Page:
Cameron Hill: Media bias aside - The SNP must begin speaking out against offensive cybernats

Aberdeen-based SNP member Cameron Hill says that the party needs to find a way to tackle the small minority of members who are tarnishing the SNP's good name

AN article on Sunday morning in the Daily Mail claiming that Charles Kennedy had been 'hounded by an SNP hate mob' was to be expected.

Indeed, in the days since the tragic death of the former LibDem leader, I was surprised that links between the success of the SNP in Kennedy's former seat and his untimely death soon after had not been made sooner. Media operations like the Daily Mail and the Daily Telegraph have no interest in seeing the continued success of a party which stands in direct opposition to the extreme Tory rhetoric they espouse.

In that respect, there was no surprise to the content of the article, claiming that SNP 'cybernats' had carried out a campaign of harsh animosity against the much loved politician, making jibes in particular at the alcoholism Kennedy struggled with for so much of his life.

To make it clear, it is my opinion that this is gutter journalism. It is using the death of a superbly talented and popular man in order to have a cheap dig at a political movement and political party which has shaken certain elements of the political establishment to its core.

"The article does, however, regardless of its obvious bias, raise an uncomfortable truth with which many members of the SNP are at times ashamed of - that of the unrelenting, shameful abuse spat by some of our members"

The Daily Mail has, of course, got history when it comes to such rancid journalistic endeavors, and as such it is easy to dismiss this latest piece of opportunistic stirring as not being worth the paper it was written on.

The article does, however, regardless of its obvious bias, raise an uncomfortable truth with which many members of the SNP are at times ashamed of - that of the unrelenting, shameful abuse spat by some of our members.

As a member of the SNP, I am proud of the stance the party has taken on most issues. Since securing 56 MPs at Westminster, we have already raised the issue of the plight of migrants in the Mediterranean, highlighted the outdated nature of House of Commons procedure and shown our distaste for the socially criminal austerity obsession. This is what the SNP, to me and to thousands of others, stand for. Not hatred, not aggravation, not abuse.

Despite a vast majority of members adhering to a level-headed, well-meaning and convivial level of debate, both online and in person, there is a small minority who obviously can't behave themselves. Much in the same way as idiots from other parties have called, for example, for Alex Salmond to be killed, some members of the SNP have made highly personal, offensive remarks online to celebrity and political personalities in the last few years.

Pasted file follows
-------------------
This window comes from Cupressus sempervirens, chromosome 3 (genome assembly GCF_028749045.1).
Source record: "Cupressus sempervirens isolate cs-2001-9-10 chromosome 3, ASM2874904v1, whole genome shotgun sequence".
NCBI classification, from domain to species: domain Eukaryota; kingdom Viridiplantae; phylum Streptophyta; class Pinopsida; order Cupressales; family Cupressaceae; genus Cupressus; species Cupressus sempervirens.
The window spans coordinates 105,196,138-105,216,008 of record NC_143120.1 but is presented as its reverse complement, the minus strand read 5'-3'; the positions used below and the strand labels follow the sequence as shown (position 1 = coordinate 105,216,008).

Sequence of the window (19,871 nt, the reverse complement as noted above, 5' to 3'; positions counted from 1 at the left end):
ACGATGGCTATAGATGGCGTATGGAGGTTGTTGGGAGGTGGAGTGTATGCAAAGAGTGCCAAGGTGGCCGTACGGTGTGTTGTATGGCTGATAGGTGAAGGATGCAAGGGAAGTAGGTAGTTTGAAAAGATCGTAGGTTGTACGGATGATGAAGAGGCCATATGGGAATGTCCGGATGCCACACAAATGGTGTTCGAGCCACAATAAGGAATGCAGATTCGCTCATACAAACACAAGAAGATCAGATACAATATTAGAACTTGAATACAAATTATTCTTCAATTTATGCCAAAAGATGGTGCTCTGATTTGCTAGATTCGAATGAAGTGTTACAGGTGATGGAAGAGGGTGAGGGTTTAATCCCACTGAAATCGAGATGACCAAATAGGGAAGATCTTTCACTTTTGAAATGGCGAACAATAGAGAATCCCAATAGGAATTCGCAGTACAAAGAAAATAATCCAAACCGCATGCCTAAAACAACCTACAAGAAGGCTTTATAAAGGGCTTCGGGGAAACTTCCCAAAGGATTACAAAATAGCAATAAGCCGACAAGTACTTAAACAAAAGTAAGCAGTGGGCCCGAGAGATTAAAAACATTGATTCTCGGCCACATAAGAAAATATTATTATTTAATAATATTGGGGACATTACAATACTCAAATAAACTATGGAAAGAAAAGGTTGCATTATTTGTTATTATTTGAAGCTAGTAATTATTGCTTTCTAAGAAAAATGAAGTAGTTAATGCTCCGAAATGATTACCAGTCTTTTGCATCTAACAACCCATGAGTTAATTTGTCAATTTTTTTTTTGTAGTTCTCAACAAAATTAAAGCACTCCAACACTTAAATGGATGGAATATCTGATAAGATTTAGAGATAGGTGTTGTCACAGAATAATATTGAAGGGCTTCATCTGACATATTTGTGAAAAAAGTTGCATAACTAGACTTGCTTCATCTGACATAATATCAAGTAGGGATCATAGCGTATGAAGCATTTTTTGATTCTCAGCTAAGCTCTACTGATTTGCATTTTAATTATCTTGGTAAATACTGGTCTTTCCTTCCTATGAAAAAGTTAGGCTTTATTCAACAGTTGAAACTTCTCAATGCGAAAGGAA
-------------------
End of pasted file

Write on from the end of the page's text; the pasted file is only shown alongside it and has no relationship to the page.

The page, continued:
"It is therefore the job of the rest of the SNP membership and the hierarchy within the party to call individuals out on such behavior"

I, like many in the pro-independence pro-SNP movement, wince when I see such comments. I get embarrassed. I am not surprised that some may doubt the credibility of a movement which can have such hateful messages attached to it.

It is therefore the job of the rest of the SNP membership and the hierarchy within the party to call individuals out on such behavior. A slap on the wrists to begin with and a boot up the arse if warnings are not heeded.

If a cybernat SNP member says something which the party would want to distance itself from, it should be called out. Not necessarily publicly, but a warning system should be in place whereby repeat offenders, those making violent, intimidating or sexually aggressive comments online, should either be told that they should not do it again, or should be removed from the party. Policing this will be almost impossible, granted, but in extreme cases, Nicola Sturgeon and other senior members of the party must be seen to be taking action on this issue.

The SNP now has so many members that it will be very, very difficult to control them. People will say nasty things as they always have. To insinuate that this issue has arisen because of the SNP or the referendum is ridiculous. It is down to the internet, and it is a result of a great number of people (especially those who are of a slightly more vintage generation) not being accustomed to social media etiquette. These hate-filled extremists held opinions before 2014, but they were usually expressed in a pub or a workplace. Now everything is public.

"We never invented the politics of division, but with a growing membership and increasing political influence, we certainly have the chance to get the ball rolling on ending it"

Every party has horrible members, those who drag the name of the whole movement down with their bitterness. The SNP, however, is in the media spotlight more than others. Whether this is fair or not is irrelevant. As a party, it is down to us to control the message that is being communicated about the kind of people we are and the kind of people we represent.

If we can take the initiative in driving out those who shame us, it can stand us in good stead for continued success at the ballot box in 2016 and beyond. If not, we will continue to be seen as the party of equality by some and the party of hatred by others.

We never invented the politics of division, but with a growing membership and increasing political influence, we certainly have the chance to get the ball rolling on ending it. If we don't take that chance from the top-down, we could live to regret it.

Picture courtesy of Liberal Democrats